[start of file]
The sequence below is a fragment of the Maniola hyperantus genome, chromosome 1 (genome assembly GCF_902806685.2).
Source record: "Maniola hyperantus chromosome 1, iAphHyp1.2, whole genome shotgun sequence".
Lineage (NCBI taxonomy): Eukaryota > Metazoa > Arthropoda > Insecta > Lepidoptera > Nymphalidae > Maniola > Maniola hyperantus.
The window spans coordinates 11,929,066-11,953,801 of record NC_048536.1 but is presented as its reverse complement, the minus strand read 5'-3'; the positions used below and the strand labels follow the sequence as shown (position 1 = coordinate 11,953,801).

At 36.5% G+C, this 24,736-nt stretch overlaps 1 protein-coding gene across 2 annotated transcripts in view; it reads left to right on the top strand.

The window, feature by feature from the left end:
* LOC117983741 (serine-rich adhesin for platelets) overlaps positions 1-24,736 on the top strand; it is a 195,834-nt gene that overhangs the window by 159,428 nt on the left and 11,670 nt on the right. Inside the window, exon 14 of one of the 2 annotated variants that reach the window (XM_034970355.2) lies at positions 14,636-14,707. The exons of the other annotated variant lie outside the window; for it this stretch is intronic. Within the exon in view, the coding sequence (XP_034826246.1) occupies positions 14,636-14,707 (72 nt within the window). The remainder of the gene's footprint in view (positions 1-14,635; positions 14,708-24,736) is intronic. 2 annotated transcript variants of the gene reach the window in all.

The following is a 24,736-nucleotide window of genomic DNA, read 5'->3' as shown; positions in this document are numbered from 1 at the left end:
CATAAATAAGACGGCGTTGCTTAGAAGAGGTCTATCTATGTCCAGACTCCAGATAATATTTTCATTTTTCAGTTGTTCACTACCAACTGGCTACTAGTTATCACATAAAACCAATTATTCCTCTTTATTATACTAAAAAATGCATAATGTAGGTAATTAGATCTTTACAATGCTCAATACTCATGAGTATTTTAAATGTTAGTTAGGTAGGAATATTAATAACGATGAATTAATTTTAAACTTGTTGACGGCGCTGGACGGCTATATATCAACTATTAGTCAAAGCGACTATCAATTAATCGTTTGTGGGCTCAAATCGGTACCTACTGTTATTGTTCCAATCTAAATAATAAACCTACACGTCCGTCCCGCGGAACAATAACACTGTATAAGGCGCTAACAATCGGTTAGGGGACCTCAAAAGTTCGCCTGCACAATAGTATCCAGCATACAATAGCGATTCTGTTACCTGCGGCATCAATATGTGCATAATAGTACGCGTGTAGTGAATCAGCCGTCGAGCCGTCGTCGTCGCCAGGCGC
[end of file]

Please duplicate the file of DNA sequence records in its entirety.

The sequence below is a fragment of the Maniola hyperantus genome, chromosome 1 (genome assembly GCF_902806685.2).
Source record: "Maniola hyperantus chromosome 1, iAphHyp1.2, whole genome shotgun sequence".
Lineage (NCBI taxonomy): Eukaryota > Metazoa > Arthropoda > Insecta > Lepidoptera > Nymphalidae > Maniola > Maniola hyperantus.
The window spans coordinates 11,929,066-11,953,801 of record NC_048536.1 but is presented as its reverse complement, the minus strand read 5'-3'; the positions used below and the strand labels follow the sequence as shown (position 1 = coordinate 11,953,801).

At 36.5% G+C, this 24,736-nt stretch overlaps 1 protein-coding gene across 2 annotated transcripts in view; it reads left to right on the top strand.

The window, feature by feature from the left end:
* LOC117983741 (serine-rich adhesin for platelets) overlaps positions 1-24,736 on the top strand; it is a 195,834-nt gene that overhangs the window by 159,428 nt on the left and 11,670 nt on the right. Inside the window, exon 14 of one of the 2 annotated variants that reach the window (XM_034970355.2) lies at positions 14,636-14,707. The exons of the other annotated variant lie outside the window; for it this stretch is intronic. Within the exon in view, the coding sequence (XP_034826246.1) occupies positions 14,636-14,707 (72 nt within the window). The remainder of the gene's footprint in view (positions 1-14,635; positions 14,708-24,736) is intronic. 2 annotated transcript variants of the gene reach the window in all.

The following is a 24,736-nucleotide window of genomic DNA, read 5'->3' as shown; positions in this document are numbered from 1 at the left end:
CATAAATAAGACGGCGTTGCTTAGAAGAGGTCTATCTATGTCCAGACTCCAGATAATATTTTCATTTTTCAGTTGTTCACTACCAACTGGCTACTAGTTATCACATAAAACCAATTATTCCTCTTTATTATACTAAAAAATGCATAATGTAGGTAATTAGATCTTTACAATGCTCAATACTCATGAGTATTTTAAATGTTAGTTAGGTAGGAATATTAATAACGATGAATTAATTTTAAACTTGTTGACGGCGCTGGACGGCTATATATCAACTATTAGTCAAAGCGACTATCAATTAATCGTTTGTGGGCTCAAATCGGTACCTACTGTTATTGTTCCAATCTAAATAATAAACCTACACGTCCGTCCCGCGGAACAATAACACTGTATAAGGCGCTAACAATCGGTTAGGGGACCTCAAAAGTTCGCCTGCACAATAGTATCCAGCATACAATAGCGATTCTGTTACCTGCGGCATCAATATGTGCATAATAGTACGCGTGTAGTGAATCAGCCGTCGAGCCGTCGTCGTCGCCAGGCGC